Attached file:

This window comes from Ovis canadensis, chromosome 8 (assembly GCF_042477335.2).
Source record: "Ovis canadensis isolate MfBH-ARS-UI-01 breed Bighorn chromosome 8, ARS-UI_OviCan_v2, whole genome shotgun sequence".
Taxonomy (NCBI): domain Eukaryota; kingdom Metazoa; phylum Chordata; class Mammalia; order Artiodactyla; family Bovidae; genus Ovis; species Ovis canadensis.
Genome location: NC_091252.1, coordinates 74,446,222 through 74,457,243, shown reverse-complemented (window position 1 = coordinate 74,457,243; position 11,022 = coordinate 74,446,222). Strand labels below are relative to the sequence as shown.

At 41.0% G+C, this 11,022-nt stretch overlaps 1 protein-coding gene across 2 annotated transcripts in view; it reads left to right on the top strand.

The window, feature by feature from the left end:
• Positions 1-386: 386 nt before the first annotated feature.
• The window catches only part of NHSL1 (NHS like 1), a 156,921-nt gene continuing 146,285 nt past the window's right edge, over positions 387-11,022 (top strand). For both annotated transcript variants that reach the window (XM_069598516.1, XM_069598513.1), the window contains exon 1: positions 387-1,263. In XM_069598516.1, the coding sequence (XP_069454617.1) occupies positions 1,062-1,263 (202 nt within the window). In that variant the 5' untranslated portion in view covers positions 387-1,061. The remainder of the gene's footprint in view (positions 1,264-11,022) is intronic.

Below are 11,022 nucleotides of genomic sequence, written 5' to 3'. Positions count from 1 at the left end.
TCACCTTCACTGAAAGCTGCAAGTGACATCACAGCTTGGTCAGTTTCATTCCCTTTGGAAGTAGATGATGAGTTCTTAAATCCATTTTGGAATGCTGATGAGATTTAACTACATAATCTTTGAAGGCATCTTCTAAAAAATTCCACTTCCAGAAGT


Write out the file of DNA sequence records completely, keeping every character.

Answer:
This window comes from Ovis canadensis, chromosome 8 (assembly GCF_042477335.2).
Source record: "Ovis canadensis isolate MfBH-ARS-UI-01 breed Bighorn chromosome 8, ARS-UI_OviCan_v2, whole genome shotgun sequence".
Taxonomy (NCBI): domain Eukaryota; kingdom Metazoa; phylum Chordata; class Mammalia; order Artiodactyla; family Bovidae; genus Ovis; species Ovis canadensis.
Genome location: NC_091252.1, coordinates 74,446,222 through 74,457,243, shown reverse-complemented (window position 1 = coordinate 74,457,243; position 11,022 = coordinate 74,446,222). Strand labels below are relative to the sequence as shown.

At 41.0% G+C, this 11,022-nt stretch overlaps 1 protein-coding gene across 2 annotated transcripts in view; it reads left to right on the top strand.

The window, feature by feature from the left end:
• Positions 1-386: 386 nt before the first annotated feature.
• The window catches only part of NHSL1 (NHS like 1), a 156,921-nt gene continuing 146,285 nt past the window's right edge, over positions 387-11,022 (top strand). For both annotated transcript variants that reach the window (XM_069598516.1, XM_069598513.1), the window contains exon 1: positions 387-1,263. In XM_069598516.1, the coding sequence (XP_069454617.1) occupies positions 1,062-1,263 (202 nt within the window). In that variant the 5' untranslated portion in view covers positions 387-1,061. The remainder of the gene's footprint in view (positions 1,264-11,022) is intronic.

Below are 11,022 nucleotides of genomic sequence, written 5' to 3'. Positions count from 1 at the left end.
TCACCTTCACTGAAAGCTGCAAGTGACATCACAGCTTGGTCAGTTTCATTCCCTTTGGAAGTAGATGATGAGTTCTTAAATCCATTTTGGAATGCTGATGAGATTTAACTACATAATCTTTGAAGGCATCTTCTAAAAAATTCCACTTCCAGAAGT